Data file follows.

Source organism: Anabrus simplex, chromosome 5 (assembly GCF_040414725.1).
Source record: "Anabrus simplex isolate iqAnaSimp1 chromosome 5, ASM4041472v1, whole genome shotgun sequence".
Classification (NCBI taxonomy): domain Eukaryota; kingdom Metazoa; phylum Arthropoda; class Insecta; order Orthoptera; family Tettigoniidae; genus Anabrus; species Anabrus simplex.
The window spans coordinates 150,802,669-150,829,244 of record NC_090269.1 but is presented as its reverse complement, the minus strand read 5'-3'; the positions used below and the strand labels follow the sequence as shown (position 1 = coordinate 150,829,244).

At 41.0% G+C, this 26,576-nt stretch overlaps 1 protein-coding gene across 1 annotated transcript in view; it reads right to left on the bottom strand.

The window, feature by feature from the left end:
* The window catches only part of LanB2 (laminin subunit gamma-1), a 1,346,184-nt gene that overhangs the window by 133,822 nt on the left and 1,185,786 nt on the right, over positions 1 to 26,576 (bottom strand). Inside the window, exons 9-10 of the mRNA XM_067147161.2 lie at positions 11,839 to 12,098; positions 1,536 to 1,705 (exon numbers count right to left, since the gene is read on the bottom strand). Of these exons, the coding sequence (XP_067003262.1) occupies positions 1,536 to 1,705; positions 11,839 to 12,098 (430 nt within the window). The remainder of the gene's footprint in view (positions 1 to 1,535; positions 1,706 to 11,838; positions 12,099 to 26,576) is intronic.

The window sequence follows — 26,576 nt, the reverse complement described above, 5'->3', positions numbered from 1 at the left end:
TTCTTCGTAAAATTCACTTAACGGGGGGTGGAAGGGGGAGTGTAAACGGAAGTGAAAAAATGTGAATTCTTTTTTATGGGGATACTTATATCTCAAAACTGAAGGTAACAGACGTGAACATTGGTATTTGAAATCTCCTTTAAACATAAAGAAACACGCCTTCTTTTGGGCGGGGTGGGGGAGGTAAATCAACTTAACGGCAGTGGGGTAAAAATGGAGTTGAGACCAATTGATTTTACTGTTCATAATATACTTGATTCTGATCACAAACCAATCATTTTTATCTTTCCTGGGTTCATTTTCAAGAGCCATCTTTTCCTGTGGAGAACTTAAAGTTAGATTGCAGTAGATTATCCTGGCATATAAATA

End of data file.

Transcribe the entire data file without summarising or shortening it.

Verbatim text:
Source organism: Anabrus simplex, chromosome 5 (assembly GCF_040414725.1).
Source record: "Anabrus simplex isolate iqAnaSimp1 chromosome 5, ASM4041472v1, whole genome shotgun sequence".
Classification (NCBI taxonomy): domain Eukaryota; kingdom Metazoa; phylum Arthropoda; class Insecta; order Orthoptera; family Tettigoniidae; genus Anabrus; species Anabrus simplex.
The window spans coordinates 150,802,669-150,829,244 of record NC_090269.1 but is presented as its reverse complement, the minus strand read 5'-3'; the positions used below and the strand labels follow the sequence as shown (position 1 = coordinate 150,829,244).

At 41.0% G+C, this 26,576-nt stretch overlaps 1 protein-coding gene across 1 annotated transcript in view; it reads right to left on the bottom strand.

The window, feature by feature from the left end:
* The window catches only part of LanB2 (laminin subunit gamma-1), a 1,346,184-nt gene that overhangs the window by 133,822 nt on the left and 1,185,786 nt on the right, over positions 1 to 26,576 (bottom strand). Inside the window, exons 9-10 of the mRNA XM_067147161.2 lie at positions 11,839 to 12,098; positions 1,536 to 1,705 (exon numbers count right to left, since the gene is read on the bottom strand). Of these exons, the coding sequence (XP_067003262.1) occupies positions 1,536 to 1,705; positions 11,839 to 12,098 (430 nt within the window). The remainder of the gene's footprint in view (positions 1 to 1,535; positions 1,706 to 11,838; positions 12,099 to 26,576) is intronic.

The window sequence follows — 26,576 nt, the reverse complement described above, 5'->3', positions numbered from 1 at the left end:
TTCTTCGTAAAATTCACTTAACGGGGGGTGGAAGGGGGAGTGTAAACGGAAGTGAAAAAATGTGAATTCTTTTTTATGGGGATACTTATATCTCAAAACTGAAGGTAACAGACGTGAACATTGGTATTTGAAATCTCCTTTAAACATAAAGAAACACGCCTTCTTTTGGGCGGGGTGGGGGAGGTAAATCAACTTAACGGCAGTGGGGTAAAAATGGAGTTGAGACCAATTGATTTTACTGTTCATAATATACTTGATTCTGATCACAAACCAATCATTTTTATCTTTCCTGGGTTCATTTTCAAGAGCCATCTTTTCCTGTGGAGAACTTAAAGTTAGATTGCAGTAGATTATCCTGGCATATAAATA